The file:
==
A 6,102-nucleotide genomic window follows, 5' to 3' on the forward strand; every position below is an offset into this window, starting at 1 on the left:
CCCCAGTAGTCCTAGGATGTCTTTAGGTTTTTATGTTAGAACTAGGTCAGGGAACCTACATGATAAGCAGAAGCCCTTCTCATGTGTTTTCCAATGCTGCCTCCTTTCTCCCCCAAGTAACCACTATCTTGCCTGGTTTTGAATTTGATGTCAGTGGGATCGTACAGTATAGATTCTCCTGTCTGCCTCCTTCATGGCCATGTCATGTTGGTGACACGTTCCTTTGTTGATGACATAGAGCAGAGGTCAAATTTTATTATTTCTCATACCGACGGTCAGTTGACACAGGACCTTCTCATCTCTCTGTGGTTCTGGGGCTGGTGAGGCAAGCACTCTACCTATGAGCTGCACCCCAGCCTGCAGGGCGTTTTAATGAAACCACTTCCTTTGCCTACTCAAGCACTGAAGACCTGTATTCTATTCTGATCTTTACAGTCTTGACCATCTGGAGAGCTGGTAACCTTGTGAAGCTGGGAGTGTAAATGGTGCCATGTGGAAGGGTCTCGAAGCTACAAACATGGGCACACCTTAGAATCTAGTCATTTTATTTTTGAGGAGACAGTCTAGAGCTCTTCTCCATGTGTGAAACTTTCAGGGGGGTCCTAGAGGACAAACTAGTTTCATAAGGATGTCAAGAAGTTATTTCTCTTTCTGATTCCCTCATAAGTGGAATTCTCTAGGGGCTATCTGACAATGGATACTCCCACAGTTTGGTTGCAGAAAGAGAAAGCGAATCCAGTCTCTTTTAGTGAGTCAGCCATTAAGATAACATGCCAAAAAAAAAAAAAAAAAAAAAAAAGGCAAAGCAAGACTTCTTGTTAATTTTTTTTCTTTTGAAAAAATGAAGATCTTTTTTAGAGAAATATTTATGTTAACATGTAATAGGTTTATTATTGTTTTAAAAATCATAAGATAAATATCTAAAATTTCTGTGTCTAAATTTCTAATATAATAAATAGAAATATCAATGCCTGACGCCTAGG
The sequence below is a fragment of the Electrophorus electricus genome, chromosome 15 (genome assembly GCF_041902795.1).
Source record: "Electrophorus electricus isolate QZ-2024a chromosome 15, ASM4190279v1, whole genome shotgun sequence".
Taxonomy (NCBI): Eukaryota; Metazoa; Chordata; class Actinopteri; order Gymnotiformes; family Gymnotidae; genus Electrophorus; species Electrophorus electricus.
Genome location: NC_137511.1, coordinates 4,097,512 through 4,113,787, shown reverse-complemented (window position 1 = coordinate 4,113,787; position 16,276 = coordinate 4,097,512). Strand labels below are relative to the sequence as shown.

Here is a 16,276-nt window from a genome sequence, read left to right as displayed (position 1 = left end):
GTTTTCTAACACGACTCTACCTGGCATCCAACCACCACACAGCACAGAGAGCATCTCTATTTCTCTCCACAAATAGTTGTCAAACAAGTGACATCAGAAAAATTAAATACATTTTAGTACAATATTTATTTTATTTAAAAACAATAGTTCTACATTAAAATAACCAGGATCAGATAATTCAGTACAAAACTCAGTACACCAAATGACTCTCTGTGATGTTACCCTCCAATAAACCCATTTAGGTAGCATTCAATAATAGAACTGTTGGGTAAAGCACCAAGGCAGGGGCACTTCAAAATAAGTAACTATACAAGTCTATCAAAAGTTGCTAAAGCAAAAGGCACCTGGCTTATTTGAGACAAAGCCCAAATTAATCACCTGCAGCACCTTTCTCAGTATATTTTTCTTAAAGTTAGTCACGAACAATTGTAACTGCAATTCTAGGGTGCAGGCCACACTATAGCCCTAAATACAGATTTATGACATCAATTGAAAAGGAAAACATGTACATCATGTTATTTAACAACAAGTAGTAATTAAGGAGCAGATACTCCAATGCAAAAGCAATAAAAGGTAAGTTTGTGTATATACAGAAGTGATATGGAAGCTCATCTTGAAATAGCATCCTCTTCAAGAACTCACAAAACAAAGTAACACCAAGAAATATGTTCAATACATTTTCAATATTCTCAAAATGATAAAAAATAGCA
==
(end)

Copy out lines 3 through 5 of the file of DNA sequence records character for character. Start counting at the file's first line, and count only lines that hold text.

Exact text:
The sequence below is a fragment of the Electrophorus electricus genome, chromosome 15 (genome assembly GCF_041902795.1).
Source record: "Electrophorus electricus isolate QZ-2024a chromosome 15, ASM4190279v1, whole genome shotgun sequence".
Taxonomy (NCBI): Eukaryota; Metazoa; Chordata; class Actinopteri; order Gymnotiformes; family Gymnotidae; genus Electrophorus; species Electrophorus electricus.